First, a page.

The High Court dismissed a claim for recovery of tuition fees which the Secretary of State for Education (via the Student Loans Company) had paid to an Alternative Education Provider which enrolled students onto one particular course but registered them to the relevant awarding body for a different type of qualification. The case is of substantive significance as it clarifies the parameters of use of the Education (Student Support) Regulations 2011 (the Regulations) for recovering overpayments of fee loans. The judgment also clarifies the appropriate sanctions for failure to meet the requirements of course designation under DfE issued guidance entitled ‘Alternative Providers: Specific Course Designation. Guidance for Providers: Criteria and Conditions’ (the 2013 Guidance).

The full article can be read here.

A bluffer’s guide to A2P1: what does the right to education protect?


In this blog post, Imogen Proud considers the nature and scope of the right to education under the Human Rights Act 1998 (“HRA 98”).

The right to education is protected by Article 2, Protocol 1 (“A2P1”) found within Schedule 1 HRA 98.

That article provides:

“No person shall be denied the right to education. In the exercise of any functions which it assumes in relation to education and to teaching, the State shall respect the right of parents to ensure such education and teaching in conformity with their own religious and philosophical convictions.”

What is protected by the first sentence of A2P1?

  • The first sentence of A2P1 protects the right of an individual to an effective education.
  • The right to an effective education belongs to the student, rather than to their parent or guardian.
  • It covers primary education (Sulak v Turkey, Commission decision, No 24515/94), secondary education (Cyprus v Turkey, No. 25781/94, 10 May 2001), higher education (Leyla Sahin v Turkey no. 44774/98 ECHR 2005-XI (Sahin)) and specialised courses. Adults as well as children enjoy the right.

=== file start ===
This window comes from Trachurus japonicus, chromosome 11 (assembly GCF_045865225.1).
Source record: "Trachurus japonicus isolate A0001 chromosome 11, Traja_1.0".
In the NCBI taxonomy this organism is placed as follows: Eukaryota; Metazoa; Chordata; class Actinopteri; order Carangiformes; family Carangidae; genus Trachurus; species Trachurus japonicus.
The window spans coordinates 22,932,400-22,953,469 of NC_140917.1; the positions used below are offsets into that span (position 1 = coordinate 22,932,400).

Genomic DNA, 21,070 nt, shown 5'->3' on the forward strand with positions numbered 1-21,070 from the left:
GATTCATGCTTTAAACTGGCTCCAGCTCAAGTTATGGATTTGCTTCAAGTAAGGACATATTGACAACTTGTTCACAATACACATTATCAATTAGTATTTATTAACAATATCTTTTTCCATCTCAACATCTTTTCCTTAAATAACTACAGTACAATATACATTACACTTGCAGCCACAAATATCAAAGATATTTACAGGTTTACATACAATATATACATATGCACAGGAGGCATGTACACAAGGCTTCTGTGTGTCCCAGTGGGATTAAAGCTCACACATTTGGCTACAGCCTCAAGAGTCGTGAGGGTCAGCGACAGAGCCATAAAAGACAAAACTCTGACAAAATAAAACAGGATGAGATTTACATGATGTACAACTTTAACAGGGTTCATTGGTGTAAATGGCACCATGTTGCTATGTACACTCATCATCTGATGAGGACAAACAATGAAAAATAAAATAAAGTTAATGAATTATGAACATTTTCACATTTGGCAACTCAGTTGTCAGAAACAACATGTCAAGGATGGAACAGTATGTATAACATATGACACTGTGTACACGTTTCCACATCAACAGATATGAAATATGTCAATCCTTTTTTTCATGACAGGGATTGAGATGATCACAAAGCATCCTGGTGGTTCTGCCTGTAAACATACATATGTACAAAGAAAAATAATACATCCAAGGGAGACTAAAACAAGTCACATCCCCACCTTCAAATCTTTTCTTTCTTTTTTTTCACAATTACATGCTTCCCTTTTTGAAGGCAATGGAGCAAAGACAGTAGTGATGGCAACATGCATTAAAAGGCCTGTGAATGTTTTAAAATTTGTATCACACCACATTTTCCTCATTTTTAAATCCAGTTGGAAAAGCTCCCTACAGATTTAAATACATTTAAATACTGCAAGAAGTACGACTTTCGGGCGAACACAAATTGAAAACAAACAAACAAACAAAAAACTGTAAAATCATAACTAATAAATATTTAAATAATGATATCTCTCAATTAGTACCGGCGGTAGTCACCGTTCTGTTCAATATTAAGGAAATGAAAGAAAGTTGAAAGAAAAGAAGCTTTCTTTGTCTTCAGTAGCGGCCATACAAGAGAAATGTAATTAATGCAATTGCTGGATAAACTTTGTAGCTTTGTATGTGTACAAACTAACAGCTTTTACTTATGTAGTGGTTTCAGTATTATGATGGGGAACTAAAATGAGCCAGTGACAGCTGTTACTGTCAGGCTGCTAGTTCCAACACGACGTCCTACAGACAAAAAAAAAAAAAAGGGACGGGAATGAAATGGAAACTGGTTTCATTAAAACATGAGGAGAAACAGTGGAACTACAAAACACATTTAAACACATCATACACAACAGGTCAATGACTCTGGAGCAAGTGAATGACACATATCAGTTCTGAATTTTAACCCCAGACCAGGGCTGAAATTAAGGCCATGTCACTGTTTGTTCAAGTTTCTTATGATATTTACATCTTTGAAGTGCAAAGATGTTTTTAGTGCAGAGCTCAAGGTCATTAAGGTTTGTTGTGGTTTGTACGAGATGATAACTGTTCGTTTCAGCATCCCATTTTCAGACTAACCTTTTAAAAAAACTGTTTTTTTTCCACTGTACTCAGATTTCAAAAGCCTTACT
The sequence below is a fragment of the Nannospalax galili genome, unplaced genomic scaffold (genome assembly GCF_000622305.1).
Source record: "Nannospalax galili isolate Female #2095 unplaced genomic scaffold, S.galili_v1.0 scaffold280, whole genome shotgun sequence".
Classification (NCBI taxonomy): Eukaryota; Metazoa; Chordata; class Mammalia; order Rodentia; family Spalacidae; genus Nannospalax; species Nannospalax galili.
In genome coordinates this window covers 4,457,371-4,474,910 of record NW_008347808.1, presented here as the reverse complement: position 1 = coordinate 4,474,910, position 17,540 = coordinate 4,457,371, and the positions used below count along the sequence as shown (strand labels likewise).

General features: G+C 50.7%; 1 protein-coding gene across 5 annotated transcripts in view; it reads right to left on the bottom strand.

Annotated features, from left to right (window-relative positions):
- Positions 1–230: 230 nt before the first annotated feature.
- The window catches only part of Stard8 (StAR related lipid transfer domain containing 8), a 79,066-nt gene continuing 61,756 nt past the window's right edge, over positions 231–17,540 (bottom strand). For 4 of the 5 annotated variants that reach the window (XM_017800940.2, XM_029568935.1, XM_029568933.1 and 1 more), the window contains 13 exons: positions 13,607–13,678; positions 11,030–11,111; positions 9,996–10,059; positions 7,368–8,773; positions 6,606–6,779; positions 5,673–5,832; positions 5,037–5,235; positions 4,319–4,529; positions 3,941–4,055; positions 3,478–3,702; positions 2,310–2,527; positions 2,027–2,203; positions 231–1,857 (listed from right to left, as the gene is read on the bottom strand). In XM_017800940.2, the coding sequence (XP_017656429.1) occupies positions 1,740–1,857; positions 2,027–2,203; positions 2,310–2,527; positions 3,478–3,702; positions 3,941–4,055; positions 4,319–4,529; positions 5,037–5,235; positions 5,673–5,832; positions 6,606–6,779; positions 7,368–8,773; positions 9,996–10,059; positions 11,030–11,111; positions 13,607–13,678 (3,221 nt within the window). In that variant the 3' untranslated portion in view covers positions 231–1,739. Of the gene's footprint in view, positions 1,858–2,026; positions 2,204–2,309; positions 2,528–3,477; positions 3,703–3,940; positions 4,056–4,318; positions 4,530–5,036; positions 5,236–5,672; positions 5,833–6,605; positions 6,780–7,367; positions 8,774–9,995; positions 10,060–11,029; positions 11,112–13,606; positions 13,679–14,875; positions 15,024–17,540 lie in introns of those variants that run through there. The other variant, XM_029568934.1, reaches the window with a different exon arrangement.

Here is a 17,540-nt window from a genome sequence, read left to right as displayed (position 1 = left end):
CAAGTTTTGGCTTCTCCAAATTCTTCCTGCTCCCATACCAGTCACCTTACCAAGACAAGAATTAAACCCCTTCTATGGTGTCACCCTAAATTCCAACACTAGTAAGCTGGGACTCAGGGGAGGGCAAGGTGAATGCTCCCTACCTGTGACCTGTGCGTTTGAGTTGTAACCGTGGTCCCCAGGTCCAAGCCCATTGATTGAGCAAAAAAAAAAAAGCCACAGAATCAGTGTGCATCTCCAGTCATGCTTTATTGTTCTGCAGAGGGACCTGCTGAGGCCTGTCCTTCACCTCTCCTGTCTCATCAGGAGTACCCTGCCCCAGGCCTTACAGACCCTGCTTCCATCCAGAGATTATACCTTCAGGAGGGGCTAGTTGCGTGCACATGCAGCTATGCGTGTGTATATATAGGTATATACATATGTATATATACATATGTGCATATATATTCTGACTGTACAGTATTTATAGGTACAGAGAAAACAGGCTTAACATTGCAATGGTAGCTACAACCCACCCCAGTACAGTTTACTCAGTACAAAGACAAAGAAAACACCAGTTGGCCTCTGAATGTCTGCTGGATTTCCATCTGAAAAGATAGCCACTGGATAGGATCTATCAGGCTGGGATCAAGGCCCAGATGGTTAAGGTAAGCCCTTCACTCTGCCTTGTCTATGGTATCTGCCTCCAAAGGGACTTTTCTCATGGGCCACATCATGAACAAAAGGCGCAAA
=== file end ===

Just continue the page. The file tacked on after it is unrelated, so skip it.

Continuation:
• It is a right guaranteed equally to pupils in State and independent schools, without distinction: Costello-Roberts v United Kingdom, No. 13134/87, 25 March 1993. The State cannot delegate to private institutions or individuals its obligations to secure the right to education for all.
  • A2P1 gives a right to access the UK’s existing educational institutions. It does not require the government to provide or subsidise any specific type of education or to establish new types of education: Belgian Linguistic (1968) 1 EHRR 252 (“Belgian Linguistic”).
  • A2P1 does not only mean the State must refrain from interference in the right; it has a positive obligation to ensure respect for this right.
  •  A2P1 also gives a right to obtain official recognition when studies have been completed: Belgian Linguistic.
  • The government is allowed to regulate the way education is delivered. Indeed, A2P1 “by its very nature calls for regulation by the state”: Belgian Linguistic. For example, the State can pass laws making education compulsory or imposing health and safety requirements on schools.
  • The right to education is not an absolute one. Limitations are permitted by implication given that the right by its very nature calls for regulation by the State: Sahin. However, any restrictions which the State imposes must never injure the substance of the right to education nor conflict with other Convention Rights: Belgian Linguistic. They must be foreseeable for those concerned and pursue a legitimate aim, although the State is not limited to an exhaustive list of “legitimate aims” as under Articles 8 to 11: Sahin. The means must be reasonably proportionate to the legitimate aim: Sahin.
  • The right to education does not in principle exclude disciplinary measures including suspension or exclusion from an educational institution in order to ensure compliance with its rules: Sahin. If a pupil is excluded from school the exclusion must be both necessary and proportionate.
  • Schools are allowed to use admission policies so long as they are objective and reasonable. In R (Hounslow London Borough Council) v School Admissions Appeal Panel for Hounslow London Borough Council [2002] EWCA Civ 900; [2002] 1 W.L.R. 3147 the Court of Appeal held that an admissions policy which prioritised children within a school’s catchment area over those who had a sibling at the school did not violate the right to education. The Court emphasised that, where applications exceed the number of school places, admissions authorities have to use a fair process to make practical, objective decisions.
  • Likewise, entrance examinations to identify the most meritorious students will not violate the right to education where they are proportionate and designed to ensure a minimum education level: Tarantino v Italy, Nos 25851/09, 29284/09, 64090/09, 9 September 2013.